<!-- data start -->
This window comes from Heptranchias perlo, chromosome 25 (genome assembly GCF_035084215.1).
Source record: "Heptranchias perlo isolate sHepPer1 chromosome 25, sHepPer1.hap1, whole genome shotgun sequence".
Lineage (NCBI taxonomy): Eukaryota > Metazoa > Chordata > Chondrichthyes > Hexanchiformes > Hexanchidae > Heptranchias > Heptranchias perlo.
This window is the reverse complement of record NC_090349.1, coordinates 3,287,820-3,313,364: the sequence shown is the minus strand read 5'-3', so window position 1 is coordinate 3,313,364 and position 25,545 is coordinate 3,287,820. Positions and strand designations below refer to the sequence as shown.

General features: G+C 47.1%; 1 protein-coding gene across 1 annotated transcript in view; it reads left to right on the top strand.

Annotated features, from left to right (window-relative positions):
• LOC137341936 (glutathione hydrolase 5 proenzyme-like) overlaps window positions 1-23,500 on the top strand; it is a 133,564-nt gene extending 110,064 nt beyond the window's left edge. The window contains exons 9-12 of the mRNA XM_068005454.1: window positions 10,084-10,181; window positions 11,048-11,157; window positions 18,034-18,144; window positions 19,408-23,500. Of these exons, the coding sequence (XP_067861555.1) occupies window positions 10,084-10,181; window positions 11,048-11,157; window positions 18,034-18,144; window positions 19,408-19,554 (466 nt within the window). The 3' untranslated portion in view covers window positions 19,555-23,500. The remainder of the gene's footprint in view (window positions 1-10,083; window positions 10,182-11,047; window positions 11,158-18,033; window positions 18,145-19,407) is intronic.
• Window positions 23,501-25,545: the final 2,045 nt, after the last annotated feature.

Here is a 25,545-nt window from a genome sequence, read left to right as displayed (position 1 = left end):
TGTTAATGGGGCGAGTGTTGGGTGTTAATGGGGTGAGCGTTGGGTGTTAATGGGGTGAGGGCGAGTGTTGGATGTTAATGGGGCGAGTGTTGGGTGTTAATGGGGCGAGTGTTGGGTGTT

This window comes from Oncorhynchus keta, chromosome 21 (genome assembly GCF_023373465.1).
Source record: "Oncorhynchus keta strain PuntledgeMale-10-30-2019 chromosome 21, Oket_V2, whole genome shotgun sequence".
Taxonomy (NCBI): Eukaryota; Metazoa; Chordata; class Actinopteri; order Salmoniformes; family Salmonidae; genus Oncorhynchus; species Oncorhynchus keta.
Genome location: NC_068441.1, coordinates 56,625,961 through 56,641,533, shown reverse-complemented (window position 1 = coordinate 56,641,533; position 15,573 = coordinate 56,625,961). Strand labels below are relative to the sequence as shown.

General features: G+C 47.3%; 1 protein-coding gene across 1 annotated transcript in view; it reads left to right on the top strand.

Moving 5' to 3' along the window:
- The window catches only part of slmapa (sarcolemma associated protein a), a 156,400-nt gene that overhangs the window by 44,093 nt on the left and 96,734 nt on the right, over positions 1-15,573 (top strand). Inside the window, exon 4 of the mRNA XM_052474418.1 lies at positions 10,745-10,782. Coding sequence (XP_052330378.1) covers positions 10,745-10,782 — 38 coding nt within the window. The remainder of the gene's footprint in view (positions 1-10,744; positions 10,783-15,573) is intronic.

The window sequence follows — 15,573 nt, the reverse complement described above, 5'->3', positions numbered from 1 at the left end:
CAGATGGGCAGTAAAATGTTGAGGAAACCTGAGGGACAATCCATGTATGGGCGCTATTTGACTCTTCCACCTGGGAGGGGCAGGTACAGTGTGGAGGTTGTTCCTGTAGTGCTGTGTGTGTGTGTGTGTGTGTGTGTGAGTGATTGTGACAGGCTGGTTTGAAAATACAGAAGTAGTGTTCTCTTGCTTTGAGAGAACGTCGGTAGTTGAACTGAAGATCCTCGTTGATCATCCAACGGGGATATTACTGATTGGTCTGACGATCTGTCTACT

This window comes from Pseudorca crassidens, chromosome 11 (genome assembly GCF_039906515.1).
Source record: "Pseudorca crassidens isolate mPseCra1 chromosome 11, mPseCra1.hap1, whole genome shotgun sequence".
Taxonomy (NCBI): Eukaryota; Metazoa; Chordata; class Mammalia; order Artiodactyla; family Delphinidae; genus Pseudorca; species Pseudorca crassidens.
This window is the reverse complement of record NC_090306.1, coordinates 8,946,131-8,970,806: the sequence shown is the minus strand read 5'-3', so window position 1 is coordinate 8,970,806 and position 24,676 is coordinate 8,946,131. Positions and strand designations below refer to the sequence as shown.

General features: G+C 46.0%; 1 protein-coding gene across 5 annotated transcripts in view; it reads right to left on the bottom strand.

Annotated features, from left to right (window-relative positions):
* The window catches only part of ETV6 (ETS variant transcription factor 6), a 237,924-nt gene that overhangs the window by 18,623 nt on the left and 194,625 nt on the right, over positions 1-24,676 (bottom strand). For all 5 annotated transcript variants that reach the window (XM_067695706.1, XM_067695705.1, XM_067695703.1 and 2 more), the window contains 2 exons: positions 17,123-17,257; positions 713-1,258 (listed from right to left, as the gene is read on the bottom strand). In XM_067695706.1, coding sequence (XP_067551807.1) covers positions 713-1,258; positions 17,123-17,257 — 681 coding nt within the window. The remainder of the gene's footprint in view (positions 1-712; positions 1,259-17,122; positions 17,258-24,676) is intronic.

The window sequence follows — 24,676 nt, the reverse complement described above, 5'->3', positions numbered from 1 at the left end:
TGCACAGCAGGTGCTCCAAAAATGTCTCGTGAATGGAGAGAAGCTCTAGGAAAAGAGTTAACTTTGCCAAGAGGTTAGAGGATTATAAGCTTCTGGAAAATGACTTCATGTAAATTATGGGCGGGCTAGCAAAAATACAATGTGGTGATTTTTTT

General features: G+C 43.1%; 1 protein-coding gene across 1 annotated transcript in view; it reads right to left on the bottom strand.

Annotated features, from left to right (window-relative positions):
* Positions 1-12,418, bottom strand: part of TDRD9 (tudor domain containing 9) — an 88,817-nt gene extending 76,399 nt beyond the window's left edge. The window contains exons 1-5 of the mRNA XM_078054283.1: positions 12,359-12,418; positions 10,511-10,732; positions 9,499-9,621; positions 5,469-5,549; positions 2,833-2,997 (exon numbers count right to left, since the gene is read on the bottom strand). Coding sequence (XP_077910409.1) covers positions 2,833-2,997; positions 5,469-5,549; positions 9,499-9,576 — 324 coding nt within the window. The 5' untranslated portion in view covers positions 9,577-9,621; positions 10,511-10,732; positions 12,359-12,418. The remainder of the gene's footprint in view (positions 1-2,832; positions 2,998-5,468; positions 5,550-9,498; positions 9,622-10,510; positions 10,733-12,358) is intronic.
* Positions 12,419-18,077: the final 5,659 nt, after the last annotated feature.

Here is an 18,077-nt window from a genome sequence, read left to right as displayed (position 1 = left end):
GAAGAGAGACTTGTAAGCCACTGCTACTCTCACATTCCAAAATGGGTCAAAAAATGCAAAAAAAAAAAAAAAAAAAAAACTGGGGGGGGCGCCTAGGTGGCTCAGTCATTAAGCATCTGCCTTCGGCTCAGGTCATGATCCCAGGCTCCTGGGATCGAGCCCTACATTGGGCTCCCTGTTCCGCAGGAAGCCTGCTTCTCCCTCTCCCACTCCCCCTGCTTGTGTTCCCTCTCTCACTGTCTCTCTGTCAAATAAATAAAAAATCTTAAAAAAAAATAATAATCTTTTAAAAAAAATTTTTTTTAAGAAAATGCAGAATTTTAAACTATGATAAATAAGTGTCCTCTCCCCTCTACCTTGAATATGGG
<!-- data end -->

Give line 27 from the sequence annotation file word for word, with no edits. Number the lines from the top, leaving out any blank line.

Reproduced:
The window sequence follows — 24,676 nt, the reverse complement described above, 5'->3', positions numbered from 1 at the left end: